So the mechanical triggering mechansim is the one to set of the conventional nuclear explosion. This involves putting lots of the stuff together to acheive critical mass very very quickly -- do this too slowly and you just get lots of heat and radation but no bang.
There are lots of ways to acheive this but they all involve using chemical explosives (usually WW I vintage cordite) to move the lumps of isotope together withing the required timescales.
So the only thing that could be set off by bumping and banging is the conventional explosive trigger. This mechanism can quite easily be tested to destruction by replacing the lumps of isotope with lumps of lead and putting it through various stress test (hitting it with punic war vintage rocks for example).
Historicly nuclear weapons have an excellent saftey record and only killed the people they were pointed at.
Now dont get me wrong I have always objected to nuclear weapons. But purly a matter of principle -- its wrong to kill civilians and infately more worng to do it en mass.
"name the different nuclear accidents (chernobyl [incidentally, human error caused this rather than design flaws], 3-mile-island [human error + design flaws], Nagasaki, Hiroshima)"
sorry to be a pedent but Nagasaki and Hiroshima where delibrate not acdients
and you missed winscale/selifeild where the graphate at the core or the recator caught fire in one of tehre tests
From my experience, it is always the thing that seems least likely, and the most remote of possibilities, that always happens.
RE: Implausible = flying an airliner into a New York building
How was that implausible? Granted, not something most people would think about when talking terrorism -- but once the idea has been proposed it doesn't seem implausible (yes, I know there's hindsight involved here, but hijacking and suicide bombing in vehicles have been used for decades).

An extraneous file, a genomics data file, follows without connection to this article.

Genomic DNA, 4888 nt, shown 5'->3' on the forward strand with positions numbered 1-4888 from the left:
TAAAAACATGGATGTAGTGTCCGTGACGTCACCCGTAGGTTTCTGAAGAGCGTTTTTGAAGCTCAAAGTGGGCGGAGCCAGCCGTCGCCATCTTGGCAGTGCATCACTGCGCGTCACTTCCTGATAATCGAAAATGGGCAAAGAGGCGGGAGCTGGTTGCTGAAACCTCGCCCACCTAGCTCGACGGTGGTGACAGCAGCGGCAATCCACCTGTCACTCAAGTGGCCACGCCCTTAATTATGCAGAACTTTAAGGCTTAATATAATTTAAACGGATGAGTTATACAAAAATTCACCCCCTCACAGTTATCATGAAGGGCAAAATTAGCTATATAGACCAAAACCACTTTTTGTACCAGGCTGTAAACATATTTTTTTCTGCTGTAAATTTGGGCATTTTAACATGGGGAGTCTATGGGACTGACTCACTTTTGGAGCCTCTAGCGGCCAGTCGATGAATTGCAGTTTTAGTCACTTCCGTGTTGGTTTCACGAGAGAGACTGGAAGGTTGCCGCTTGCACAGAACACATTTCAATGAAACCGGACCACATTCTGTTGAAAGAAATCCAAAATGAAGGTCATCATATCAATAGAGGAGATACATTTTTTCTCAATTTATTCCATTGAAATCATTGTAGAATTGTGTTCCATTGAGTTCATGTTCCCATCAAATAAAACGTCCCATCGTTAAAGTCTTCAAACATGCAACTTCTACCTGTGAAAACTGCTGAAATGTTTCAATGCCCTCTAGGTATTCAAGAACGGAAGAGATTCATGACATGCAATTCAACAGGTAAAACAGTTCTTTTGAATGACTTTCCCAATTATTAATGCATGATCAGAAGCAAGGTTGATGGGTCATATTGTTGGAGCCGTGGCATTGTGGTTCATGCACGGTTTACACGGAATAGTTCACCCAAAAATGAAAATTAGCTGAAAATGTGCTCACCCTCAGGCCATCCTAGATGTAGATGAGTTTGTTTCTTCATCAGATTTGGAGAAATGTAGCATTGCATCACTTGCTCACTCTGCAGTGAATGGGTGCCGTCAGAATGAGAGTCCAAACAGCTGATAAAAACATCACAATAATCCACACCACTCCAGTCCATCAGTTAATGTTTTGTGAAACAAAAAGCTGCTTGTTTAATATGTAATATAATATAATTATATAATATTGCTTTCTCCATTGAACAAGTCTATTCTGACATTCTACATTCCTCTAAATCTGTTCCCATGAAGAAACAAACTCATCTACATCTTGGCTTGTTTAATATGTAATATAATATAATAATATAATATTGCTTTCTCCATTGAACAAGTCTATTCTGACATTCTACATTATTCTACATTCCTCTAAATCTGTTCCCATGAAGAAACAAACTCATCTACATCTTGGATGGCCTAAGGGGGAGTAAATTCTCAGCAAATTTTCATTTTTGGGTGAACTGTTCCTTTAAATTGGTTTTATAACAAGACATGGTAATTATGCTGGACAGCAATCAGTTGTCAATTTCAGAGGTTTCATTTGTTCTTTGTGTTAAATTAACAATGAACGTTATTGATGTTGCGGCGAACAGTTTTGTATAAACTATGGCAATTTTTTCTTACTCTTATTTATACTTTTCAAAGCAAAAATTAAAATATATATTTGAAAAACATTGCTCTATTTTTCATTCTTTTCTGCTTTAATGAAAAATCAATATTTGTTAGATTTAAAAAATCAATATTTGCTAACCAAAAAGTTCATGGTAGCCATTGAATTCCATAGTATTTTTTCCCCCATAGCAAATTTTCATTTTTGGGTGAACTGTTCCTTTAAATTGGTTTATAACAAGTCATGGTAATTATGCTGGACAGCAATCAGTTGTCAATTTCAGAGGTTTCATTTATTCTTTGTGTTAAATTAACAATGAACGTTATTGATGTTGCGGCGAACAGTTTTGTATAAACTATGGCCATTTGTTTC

I used to read Pravda ^H^H^H^H^H^H New Scientist back when it was about science, such a shame it's turned into Political Hype weekly.
...that'll be the type with a media degree then. aka: scientist mediocre.
Dear HR department, a scientologist is NOT a geologist/phycisist/chemist/otherist that specialises in science!
Seriously though where have all or scientists actually gone? and can I come too? theres just loonies left here....
It's hard to know what to make of this story, even though sublining in D.Tel is usually clear enough to decipher.
Is it a mish-mash pot-boiler alluding to the Elitzur-Vaidman bomb-tester (http://en.wikipedia.org/wiki/Elitzur-Vaidman_bomb-tester), a cover story for the re-working of Trident warheads into bunker-busters (arguably in contravention of arms limitation treaties to which the UK is committed), or part of a softening-up exercise for nuclear waste storage proposals which neglect the more effective denaturing that fourth generation reactors could afford?